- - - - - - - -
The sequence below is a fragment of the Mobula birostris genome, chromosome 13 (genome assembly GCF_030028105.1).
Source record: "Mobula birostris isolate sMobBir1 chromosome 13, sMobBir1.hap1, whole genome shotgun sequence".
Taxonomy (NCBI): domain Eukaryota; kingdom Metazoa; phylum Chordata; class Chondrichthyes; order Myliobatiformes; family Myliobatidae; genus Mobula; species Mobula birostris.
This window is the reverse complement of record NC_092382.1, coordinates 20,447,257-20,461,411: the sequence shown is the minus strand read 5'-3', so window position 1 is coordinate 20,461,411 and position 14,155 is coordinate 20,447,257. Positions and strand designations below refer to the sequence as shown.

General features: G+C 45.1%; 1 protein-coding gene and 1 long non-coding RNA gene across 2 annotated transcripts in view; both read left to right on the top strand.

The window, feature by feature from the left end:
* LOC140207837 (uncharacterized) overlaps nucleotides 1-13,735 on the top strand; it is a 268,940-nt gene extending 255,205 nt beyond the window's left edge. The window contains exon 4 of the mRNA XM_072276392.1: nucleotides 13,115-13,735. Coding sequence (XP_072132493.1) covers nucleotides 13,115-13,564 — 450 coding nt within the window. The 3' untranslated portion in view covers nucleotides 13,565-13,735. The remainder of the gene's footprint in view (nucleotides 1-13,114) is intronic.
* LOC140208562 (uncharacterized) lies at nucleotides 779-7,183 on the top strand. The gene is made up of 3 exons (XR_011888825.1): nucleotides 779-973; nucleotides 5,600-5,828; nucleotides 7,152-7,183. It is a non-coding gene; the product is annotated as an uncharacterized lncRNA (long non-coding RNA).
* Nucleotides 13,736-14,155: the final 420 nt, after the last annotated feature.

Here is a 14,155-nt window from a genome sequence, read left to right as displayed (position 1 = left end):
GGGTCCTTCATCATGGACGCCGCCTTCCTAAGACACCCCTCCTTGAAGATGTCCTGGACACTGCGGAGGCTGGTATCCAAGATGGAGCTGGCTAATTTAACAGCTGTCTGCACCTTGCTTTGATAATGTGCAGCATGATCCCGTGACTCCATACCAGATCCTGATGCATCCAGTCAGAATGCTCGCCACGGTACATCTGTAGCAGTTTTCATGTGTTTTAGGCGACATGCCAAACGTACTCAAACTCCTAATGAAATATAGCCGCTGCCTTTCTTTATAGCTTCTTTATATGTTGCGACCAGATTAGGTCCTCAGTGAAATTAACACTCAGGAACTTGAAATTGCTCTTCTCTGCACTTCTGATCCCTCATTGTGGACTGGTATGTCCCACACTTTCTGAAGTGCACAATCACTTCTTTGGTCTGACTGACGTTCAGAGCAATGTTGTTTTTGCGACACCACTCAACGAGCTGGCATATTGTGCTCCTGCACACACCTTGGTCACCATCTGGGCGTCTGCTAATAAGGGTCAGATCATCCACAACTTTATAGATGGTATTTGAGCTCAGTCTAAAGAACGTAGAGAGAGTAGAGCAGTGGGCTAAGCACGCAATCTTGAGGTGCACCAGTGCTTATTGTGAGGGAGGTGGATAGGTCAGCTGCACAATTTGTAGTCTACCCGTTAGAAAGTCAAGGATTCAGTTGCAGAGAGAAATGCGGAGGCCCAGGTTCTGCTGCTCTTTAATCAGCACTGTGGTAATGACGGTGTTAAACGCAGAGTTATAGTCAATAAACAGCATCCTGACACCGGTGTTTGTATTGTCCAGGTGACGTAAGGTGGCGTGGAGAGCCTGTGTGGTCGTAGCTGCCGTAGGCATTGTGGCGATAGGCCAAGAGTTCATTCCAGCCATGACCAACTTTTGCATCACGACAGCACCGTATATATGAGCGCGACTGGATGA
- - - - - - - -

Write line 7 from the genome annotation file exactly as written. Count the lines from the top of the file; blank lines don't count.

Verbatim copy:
* LOC140207837 (uncharacterized) overlaps nucleotides 1-13,735 on the top strand; it is a 268,940-nt gene extending 255,205 nt beyond the window's left edge. The window contains exon 4 of the mRNA XM_072276392.1: nucleotides 13,115-13,735. Coding sequence (XP_072132493.1) covers nucleotides 13,115-13,564 — 450 coding nt within the window. The 3' untranslated portion in view covers nucleotides 13,565-13,735. The remainder of the gene's footprint in view (nucleotides 1-13,114) is intronic.